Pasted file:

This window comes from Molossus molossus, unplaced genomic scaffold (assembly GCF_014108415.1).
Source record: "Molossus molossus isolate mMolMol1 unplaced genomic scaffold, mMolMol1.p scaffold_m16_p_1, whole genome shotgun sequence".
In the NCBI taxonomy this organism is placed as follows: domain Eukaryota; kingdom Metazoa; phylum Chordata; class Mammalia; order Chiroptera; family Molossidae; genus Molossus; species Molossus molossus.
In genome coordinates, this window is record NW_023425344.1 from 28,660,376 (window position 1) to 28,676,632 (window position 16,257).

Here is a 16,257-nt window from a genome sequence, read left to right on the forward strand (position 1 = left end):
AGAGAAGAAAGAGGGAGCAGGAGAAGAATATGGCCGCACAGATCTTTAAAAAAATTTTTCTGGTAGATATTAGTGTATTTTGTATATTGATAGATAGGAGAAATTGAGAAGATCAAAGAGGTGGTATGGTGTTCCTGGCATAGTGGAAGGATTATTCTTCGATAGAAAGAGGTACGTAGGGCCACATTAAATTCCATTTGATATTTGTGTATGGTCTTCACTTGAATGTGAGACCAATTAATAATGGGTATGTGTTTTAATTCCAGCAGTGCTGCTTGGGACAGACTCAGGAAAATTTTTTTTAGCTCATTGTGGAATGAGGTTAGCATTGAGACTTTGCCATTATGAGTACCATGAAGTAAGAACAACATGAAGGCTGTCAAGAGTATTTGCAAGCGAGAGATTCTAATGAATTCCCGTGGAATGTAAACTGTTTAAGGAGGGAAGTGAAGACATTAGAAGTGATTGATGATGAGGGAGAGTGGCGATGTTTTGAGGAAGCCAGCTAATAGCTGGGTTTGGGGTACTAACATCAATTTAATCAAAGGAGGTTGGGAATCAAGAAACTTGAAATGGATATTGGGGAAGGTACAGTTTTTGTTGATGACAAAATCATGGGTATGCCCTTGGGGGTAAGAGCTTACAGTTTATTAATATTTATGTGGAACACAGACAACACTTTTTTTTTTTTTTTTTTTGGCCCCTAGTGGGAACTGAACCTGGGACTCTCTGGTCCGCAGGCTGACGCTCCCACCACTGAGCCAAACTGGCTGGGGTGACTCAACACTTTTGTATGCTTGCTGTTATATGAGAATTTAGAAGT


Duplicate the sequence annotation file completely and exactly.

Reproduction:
This window comes from Molossus molossus, unplaced genomic scaffold (assembly GCF_014108415.1).
Source record: "Molossus molossus isolate mMolMol1 unplaced genomic scaffold, mMolMol1.p scaffold_m16_p_1, whole genome shotgun sequence".
In the NCBI taxonomy this organism is placed as follows: domain Eukaryota; kingdom Metazoa; phylum Chordata; class Mammalia; order Chiroptera; family Molossidae; genus Molossus; species Molossus molossus.
In genome coordinates, this window is record NW_023425344.1 from 28,660,376 (window position 1) to 28,676,632 (window position 16,257).

Here is a 16,257-nt window from a genome sequence, read left to right on the forward strand (position 1 = left end):
AGAGAAGAAAGAGGGAGCAGGAGAAGAATATGGCCGCACAGATCTTTAAAAAAATTTTTCTGGTAGATATTAGTGTATTTTGTATATTGATAGATAGGAGAAATTGAGAAGATCAAAGAGGTGGTATGGTGTTCCTGGCATAGTGGAAGGATTATTCTTCGATAGAAAGAGGTACGTAGGGCCACATTAAATTCCATTTGATATTTGTGTATGGTCTTCACTTGAATGTGAGACCAATTAATAATGGGTATGTGTTTTAATTCCAGCAGTGCTGCTTGGGACAGACTCAGGAAAATTTTTTTTAGCTCATTGTGGAATGAGGTTAGCATTGAGACTTTGCCATTATGAGTACCATGAAGTAAGAACAACATGAAGGCTGTCAAGAGTATTTGCAAGCGAGAGATTCTAATGAATTCCCGTGGAATGTAAACTGTTTAAGGAGGGAAGTGAAGACATTAGAAGTGATTGATGATGAGGGAGAGTGGCGATGTTTTGAGGAAGCCAGCTAATAGCTGGGTTTGGGGTACTAACATCAATTTAATCAAAGGAGGTTGGGAATCAAGAAACTTGAAATGGATATTGGGGAAGGTACAGTTTTTGTTGATGACAAAATCATGGGTATGCCCTTGGGGGTAAGAGCTTACAGTTTATTAATATTTATGTGGAACACAGACAACACTTTTTTTTTTTTTTTTTTTGGCCCCTAGTGGGAACTGAACCTGGGACTCTCTGGTCCGCAGGCTGACGCTCCCACCACTGAGCCAAACTGGCTGGGGTGACTCAACACTTTTGTATGCTTGCTGTTATATGAGAATTTAGAAGT